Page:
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Jonathan E. Thielen and William A. Gallus Jr.

1. Introduction Mesoscale convective systems (MCSs) play a crucial role climatologically in precipitation across the central United States. These systems account for roughly 30%–70% of the precipitation that occurs during the April–September period (warm season) in this region ( Ashley et al. 2003 ) and are therefore key phenomena of interest when seeking to improve the quantitative precipitation forecast (QPF) skill of models ( Fritsch et al. 1986 ). While this rainfall is essential to

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Aaron Johnson, Xuguang Wang, and Samuel Degelia

doing the DA on a coarser mesoscale grid without radar observations. Wheatley et al. (2015) focus on Warn-on-Forecast time and space scales and limit the forecast lead times to about 1 h. Both of these studies focus on severe weather prediction, which occurs primarily during the day. The prediction system described in this paper is unique in its focus on nocturnal convection. Furthermore, multiscale cycled EnKF is conducted using radar observations on the convection-permitting grid, and

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Aaron Johnson and Xuguang Wang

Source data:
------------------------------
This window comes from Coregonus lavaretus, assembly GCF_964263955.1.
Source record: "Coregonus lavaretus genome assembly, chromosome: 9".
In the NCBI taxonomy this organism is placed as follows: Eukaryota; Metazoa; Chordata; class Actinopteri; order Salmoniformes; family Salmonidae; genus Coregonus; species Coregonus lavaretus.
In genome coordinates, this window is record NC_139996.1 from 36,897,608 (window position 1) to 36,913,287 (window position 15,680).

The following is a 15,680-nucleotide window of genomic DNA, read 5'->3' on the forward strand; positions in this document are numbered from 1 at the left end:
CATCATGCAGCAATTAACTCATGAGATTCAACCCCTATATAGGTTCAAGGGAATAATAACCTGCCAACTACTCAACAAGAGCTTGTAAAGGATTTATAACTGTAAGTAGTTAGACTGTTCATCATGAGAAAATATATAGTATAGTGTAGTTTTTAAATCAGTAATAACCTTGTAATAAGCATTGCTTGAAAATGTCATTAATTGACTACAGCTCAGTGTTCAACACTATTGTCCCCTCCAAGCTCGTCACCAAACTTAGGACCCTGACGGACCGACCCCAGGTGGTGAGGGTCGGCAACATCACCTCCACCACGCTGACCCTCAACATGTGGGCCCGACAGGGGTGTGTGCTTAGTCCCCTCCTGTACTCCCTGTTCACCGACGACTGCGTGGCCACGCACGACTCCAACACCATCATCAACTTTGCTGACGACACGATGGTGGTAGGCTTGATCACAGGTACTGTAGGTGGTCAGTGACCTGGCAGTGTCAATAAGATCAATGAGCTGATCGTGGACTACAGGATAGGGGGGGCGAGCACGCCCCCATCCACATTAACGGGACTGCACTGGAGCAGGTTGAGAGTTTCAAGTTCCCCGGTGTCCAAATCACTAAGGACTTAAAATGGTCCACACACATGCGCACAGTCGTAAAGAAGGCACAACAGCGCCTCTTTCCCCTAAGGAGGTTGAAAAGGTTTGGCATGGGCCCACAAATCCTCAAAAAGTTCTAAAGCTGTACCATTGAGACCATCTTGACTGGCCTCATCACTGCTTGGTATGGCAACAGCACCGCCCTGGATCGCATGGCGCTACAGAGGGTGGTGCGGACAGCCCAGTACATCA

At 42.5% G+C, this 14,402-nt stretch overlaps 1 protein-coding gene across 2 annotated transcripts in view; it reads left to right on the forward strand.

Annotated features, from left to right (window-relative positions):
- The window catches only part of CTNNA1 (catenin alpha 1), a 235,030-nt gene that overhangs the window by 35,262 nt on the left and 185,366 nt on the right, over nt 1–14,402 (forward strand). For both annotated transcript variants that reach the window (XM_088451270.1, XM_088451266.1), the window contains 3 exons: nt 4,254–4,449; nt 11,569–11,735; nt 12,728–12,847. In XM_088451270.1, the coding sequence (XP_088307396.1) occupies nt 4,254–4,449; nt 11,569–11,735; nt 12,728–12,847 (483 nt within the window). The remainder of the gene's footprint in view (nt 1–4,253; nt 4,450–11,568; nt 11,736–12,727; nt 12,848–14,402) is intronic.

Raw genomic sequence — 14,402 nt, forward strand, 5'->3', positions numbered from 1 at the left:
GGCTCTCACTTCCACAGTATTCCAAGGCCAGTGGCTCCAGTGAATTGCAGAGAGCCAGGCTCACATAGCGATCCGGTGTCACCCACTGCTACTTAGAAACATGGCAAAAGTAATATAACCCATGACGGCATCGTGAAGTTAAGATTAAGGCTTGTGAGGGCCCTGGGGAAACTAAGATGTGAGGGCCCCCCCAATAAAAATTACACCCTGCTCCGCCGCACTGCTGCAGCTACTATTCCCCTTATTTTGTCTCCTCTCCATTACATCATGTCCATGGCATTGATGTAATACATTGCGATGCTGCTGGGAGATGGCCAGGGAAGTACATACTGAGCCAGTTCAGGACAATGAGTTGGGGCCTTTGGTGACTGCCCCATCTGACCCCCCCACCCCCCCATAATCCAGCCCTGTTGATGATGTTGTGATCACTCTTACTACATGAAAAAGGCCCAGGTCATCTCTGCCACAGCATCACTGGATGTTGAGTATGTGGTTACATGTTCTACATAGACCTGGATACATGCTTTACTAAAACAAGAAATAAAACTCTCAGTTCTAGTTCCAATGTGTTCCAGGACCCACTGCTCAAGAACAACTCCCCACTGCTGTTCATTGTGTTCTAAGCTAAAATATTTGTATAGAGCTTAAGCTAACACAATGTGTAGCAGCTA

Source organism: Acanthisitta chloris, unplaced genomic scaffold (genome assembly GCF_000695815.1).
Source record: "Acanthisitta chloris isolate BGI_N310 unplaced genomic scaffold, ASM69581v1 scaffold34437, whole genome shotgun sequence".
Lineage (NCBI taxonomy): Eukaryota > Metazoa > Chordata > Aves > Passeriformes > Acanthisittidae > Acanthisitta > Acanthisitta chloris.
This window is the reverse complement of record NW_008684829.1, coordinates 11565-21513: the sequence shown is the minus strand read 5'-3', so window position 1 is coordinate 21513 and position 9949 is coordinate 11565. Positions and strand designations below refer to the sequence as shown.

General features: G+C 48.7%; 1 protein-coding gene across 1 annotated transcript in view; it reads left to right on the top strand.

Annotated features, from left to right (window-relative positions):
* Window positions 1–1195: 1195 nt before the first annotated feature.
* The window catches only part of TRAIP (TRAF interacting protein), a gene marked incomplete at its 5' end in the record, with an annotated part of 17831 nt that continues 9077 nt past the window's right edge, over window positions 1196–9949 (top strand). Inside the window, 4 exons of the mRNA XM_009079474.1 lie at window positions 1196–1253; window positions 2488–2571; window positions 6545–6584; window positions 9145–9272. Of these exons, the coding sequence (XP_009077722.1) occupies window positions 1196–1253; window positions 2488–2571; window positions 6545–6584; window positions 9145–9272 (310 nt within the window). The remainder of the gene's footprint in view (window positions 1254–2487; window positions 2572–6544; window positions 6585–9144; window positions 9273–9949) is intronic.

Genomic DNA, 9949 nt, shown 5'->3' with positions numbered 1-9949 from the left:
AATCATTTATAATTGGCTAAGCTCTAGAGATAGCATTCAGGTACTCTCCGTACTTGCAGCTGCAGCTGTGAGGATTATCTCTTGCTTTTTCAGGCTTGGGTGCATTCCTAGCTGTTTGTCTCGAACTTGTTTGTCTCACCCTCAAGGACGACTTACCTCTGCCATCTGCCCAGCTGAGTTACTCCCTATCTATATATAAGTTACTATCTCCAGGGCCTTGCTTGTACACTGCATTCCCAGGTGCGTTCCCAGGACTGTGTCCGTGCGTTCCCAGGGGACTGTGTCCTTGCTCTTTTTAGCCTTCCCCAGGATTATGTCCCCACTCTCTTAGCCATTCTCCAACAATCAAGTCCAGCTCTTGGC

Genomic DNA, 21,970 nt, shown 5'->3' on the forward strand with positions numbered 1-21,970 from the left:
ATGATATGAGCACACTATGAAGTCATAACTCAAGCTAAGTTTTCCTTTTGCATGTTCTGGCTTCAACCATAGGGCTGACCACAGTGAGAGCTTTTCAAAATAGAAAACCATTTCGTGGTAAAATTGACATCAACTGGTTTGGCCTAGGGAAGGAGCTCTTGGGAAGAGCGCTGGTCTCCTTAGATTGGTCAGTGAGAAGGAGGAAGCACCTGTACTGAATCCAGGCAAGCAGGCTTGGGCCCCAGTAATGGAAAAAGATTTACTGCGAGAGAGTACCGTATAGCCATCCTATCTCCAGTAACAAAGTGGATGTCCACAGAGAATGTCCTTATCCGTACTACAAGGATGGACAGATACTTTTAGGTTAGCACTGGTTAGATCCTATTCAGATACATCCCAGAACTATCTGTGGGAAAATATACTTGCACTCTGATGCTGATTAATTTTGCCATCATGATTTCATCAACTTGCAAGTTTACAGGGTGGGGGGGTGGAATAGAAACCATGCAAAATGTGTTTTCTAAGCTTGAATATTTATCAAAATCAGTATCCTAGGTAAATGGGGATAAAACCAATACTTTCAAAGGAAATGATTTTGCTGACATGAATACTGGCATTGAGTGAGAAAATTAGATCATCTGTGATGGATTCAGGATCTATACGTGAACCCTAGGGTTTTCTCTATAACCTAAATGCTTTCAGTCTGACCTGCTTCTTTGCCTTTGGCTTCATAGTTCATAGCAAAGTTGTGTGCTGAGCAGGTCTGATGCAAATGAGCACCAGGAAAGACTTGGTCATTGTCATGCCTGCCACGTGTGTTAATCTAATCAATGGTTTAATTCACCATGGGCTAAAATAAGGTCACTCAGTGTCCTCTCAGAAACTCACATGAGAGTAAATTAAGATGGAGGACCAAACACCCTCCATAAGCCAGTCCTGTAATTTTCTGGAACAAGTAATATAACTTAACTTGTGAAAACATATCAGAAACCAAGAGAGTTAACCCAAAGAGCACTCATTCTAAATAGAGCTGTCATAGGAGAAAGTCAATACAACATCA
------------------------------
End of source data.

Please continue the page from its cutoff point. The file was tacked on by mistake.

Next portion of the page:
goals of PECAN was to improve the prediction of nocturnal CI, nocturnal mesoscale convective systems (MCSs), atmospheric bores, and nocturnal LLJs “with a particular focus on the next generation convective-permitting models and advanced assimilation techniques” ( Geerts et al. 2017 ). Much of the literature on model configurations for predicting convection in the Great Plains focuses primarily on daytime convection or discusses only the forecast lead time, with little or no mention of the

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Sean Stelten and William A. Gallus Jr.

-ARW model with 4-km horizontal grid spacing and 50 vertical levels. The domain spanned 1200 km × 1200 km and was centered on the initiation location of the observed PNCI. Initial and lateral boundary conditions were provided every 6 h from 12-km North American Mesoscale Forecast System (NAM) analyses. Runs began at 1200 UTC the day of the nocturnal initiation event, to capture the diurnal evolution of the boundary layer prior to the nocturnal events. The four PBL schemes used included two local mixing

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